Ropes & Gray and Protect Democracy Represent Private Companies in Lawsuit over Censorship of their Speech on Race and Gender
Ropes & Gray, in partnership with Protect Democracy, filed a federal lawsuit representing Florida honeymoon registry company Honeyfund.com, along with workplace diversity consultancy Collective Concepts and its co-founder Chevara Orrin, to block enforcement of Florida’s HB 7, the Stop WOKE Act.
The law purports to “fight back against woke indoctrination” by, among other things, barring employers from engaging in speech that “advances” certain “concepts” regarding race, sex, religion or national origin. The suit names Gov. Ron DeSantis and other Florida officials as defendants and challenges the statute as unconstitutional under the First and Fourteenth Amendments for barring the expression of viewpoints disfavored by government officials and chilling a wide range of speech in workplaces. The complaint is available here.
Speech codes like this one, which seek to censor ideas that challenge government officials’ preferred narrative, muzzle independent institutions, and direct outrage toward disfavored groups, take a page from the authoritarian playbook. To combat what Gov. DeSantis has termed “corporate wokeness,” the law bars employers from requiring their employees to hear speech that promotes any of eight inchoate concepts related to race, sex or national origin. These vaguely-worded prohibitions sweep in concepts that are central to current, mainstream diversity, equity and inclusion (DEI) trainings, such as cultural competency, privilege, implicit bias, and systemic or institutionalized racism and sexism.
“Diversity in the workplace is demonstrably good for business, but we all have a lot to learn about how we can become more inclusive of diverse viewpoints. Educating employees about systemic racism, unconscious bias, and privilege are some of the ways we can accomplish that,” Honeyfund.com, Inc. CEO Sara Margulis said. “This law will make it more costly for Honeyfund to administer diversity training and will impose unnecessary legal risk on the business. I’m astonished that Florida is introducing these challenges to private business owners when the state has invested so much in attracting businesses.”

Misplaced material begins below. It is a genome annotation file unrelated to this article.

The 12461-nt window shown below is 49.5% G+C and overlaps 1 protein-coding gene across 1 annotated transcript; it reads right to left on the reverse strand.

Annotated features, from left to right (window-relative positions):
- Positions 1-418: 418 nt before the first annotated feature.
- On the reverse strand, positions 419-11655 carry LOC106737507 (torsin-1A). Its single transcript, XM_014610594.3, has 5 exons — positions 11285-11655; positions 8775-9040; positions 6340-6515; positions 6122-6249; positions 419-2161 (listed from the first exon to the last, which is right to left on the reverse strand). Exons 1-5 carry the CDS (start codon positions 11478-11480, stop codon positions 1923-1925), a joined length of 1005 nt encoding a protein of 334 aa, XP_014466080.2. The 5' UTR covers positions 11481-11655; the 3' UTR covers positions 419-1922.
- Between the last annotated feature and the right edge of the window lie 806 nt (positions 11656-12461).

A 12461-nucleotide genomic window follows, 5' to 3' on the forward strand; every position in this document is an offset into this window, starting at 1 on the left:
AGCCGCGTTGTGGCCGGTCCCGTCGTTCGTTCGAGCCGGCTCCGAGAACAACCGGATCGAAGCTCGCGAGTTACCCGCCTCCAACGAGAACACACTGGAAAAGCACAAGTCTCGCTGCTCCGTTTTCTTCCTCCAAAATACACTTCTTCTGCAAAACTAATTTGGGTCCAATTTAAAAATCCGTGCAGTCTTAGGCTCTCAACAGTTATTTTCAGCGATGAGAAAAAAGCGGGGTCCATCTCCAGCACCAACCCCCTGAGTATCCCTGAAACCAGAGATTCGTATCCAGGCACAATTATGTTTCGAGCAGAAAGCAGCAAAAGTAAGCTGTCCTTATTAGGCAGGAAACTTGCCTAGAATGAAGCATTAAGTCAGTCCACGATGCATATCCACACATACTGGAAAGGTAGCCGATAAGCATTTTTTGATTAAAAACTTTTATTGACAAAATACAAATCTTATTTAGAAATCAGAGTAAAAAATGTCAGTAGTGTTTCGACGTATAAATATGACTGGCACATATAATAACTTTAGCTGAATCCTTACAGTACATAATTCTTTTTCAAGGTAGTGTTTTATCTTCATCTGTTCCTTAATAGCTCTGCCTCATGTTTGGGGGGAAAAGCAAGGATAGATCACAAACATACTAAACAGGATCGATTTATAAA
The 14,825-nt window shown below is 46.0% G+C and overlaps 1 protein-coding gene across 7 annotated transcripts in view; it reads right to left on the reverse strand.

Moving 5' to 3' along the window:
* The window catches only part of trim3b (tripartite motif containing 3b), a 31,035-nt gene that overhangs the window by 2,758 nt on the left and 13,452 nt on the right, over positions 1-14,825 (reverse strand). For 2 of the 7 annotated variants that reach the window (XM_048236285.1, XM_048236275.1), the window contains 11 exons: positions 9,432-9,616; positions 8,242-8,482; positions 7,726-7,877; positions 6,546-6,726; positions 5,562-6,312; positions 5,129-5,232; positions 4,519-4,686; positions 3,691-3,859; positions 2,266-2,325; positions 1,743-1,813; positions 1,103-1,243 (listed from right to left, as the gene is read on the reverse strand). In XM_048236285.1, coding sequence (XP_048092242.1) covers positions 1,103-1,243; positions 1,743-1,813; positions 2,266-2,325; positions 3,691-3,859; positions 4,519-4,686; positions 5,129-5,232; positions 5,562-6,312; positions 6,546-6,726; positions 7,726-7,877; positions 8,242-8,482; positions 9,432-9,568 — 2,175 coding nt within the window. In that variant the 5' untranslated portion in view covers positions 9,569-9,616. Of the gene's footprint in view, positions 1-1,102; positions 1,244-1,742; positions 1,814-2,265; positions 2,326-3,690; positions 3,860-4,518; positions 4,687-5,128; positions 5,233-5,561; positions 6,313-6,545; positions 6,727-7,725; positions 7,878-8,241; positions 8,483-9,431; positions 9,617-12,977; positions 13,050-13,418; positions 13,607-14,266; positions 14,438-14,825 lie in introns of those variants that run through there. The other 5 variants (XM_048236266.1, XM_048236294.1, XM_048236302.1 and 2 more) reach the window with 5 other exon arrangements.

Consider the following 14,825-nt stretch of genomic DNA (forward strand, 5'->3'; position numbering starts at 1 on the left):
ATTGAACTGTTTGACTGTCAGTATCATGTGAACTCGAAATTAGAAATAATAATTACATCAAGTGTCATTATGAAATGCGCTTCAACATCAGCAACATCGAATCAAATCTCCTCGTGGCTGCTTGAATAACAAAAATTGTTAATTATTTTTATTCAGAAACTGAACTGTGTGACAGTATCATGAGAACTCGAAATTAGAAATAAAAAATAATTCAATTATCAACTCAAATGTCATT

Plaintiffs are already experiencing harms as result of the new law, which goes into effect on July 1, 2022. Honeyfund is expending resources to ensure that an upcoming DEI training complies with the law, while Collective Concepts and Ms. Orrin have already been asked to change the language of their presentations and had clients reduce the scope of their DEI contracts because of fear of coming too close to “concepts” prohibited by the bill. Plaintiffs seek a declaration that the law violates the Constitution and an injunction barring its enforcement.
“Since the murder of George Floyd in 2020, all types of institutions have been grappling with how to address historical and structural racism in our society,” said Plaintiff Chevara Orrin, an award-winning DEI consultant. “Unfortunately, just as employers have begun to engage more deeply with the effects of entrenched systemic racism, this law is intimidating them and blocking them from having serious conversations and acting intentionally to create more equitable workplaces.”
“Our First Amendment right to speak and receive facts is what makes our system of self-government work.” said Shalini Agarwal, counsel at Protect Democracy. “In a diverse democracy like ours, it’s particularly damaging for the government to chill conversations about how to create workplaces and businesses that are welcoming to all.”
“When President Trump issued a similar Executive Order attempting to label certain diversity training concepts anti-American, a court had no trouble finding that it violated fundamental First Amendment rights, and we expect that same here,” said partner and chair of Ropes & Gray’s Appellate and Supreme Court practice Doug Hallward-Driemeier.
The Stop WOKE Act has been criticized by legal experts across the political spectrum, who have said the law flouts well-established Supreme Court precedent and, if upheld by the courts, sets a dangerous precedent for further erosion of freedom of speech.
“Targeting the speech of private employers based on the beliefs and preferences of current lawmakers is not something I'd expect to see here in the United States,” said Marcos Daniel Jiménez, who served as United States Attorney for the Southern District of Florida during the George W. Bush administration. “As a Cuban refugee whose family fled a repressive regime, I can tell you that this law erodes fundamental American liberty and our system of free enterprise. Sadly, it moves us one step closer to authoritarian government."